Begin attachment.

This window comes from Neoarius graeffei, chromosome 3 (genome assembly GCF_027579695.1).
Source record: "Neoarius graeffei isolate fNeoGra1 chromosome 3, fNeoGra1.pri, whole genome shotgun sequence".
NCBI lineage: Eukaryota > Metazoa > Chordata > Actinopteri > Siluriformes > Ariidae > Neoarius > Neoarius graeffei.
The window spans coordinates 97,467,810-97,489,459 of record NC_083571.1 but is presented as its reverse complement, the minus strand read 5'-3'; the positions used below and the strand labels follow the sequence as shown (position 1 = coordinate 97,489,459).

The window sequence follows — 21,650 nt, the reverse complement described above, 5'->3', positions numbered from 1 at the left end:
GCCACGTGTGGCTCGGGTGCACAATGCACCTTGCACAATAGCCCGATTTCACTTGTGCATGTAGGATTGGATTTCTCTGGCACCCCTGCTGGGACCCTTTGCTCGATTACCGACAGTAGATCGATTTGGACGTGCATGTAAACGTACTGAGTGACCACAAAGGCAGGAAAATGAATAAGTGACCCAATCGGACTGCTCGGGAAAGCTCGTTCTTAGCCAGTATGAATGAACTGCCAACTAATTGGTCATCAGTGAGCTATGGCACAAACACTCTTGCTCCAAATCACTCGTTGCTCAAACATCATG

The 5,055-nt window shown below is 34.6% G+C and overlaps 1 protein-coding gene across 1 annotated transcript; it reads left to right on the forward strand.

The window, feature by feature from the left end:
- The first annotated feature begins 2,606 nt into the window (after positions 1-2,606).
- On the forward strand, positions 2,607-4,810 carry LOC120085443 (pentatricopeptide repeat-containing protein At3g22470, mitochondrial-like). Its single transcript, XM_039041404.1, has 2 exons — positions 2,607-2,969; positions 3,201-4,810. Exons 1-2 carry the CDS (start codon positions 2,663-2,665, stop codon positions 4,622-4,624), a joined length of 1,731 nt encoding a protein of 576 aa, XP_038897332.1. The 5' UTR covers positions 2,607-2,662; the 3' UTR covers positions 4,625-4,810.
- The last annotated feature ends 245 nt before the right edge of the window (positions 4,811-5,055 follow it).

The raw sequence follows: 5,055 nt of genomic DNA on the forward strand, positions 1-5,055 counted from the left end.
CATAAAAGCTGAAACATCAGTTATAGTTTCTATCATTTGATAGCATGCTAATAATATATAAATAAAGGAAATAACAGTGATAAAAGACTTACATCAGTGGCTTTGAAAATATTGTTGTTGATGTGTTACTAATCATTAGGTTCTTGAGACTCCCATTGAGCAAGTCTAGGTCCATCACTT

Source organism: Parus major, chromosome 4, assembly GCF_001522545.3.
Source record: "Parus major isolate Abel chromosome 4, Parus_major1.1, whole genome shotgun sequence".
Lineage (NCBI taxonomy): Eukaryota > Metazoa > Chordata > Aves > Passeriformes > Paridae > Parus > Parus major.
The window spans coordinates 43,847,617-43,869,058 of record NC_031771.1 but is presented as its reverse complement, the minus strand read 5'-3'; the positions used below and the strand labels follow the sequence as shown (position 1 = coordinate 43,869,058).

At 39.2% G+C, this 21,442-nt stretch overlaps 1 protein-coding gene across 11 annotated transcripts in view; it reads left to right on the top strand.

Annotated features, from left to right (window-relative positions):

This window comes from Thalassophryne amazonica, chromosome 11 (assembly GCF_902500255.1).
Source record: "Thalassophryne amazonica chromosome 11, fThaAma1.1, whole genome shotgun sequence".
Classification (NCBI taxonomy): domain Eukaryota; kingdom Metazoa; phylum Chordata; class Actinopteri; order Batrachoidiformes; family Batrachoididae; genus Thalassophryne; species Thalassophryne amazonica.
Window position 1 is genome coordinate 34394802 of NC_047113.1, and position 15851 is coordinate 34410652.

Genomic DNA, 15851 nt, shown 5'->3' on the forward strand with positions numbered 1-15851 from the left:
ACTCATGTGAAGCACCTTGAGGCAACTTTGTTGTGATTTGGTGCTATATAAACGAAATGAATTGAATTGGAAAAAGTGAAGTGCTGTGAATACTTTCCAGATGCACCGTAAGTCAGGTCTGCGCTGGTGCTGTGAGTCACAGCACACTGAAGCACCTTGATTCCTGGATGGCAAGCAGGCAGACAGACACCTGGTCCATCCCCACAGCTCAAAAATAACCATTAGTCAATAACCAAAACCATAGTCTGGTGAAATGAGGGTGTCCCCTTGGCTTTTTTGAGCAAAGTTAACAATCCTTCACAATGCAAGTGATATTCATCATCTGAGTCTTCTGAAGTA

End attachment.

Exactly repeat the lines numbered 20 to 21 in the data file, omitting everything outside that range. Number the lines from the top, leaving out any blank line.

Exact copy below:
This window comes from Thalassophryne amazonica, chromosome 11 (assembly GCF_902500255.1).
Source record: "Thalassophryne amazonica chromosome 11, fThaAma1.1, whole genome shotgun sequence".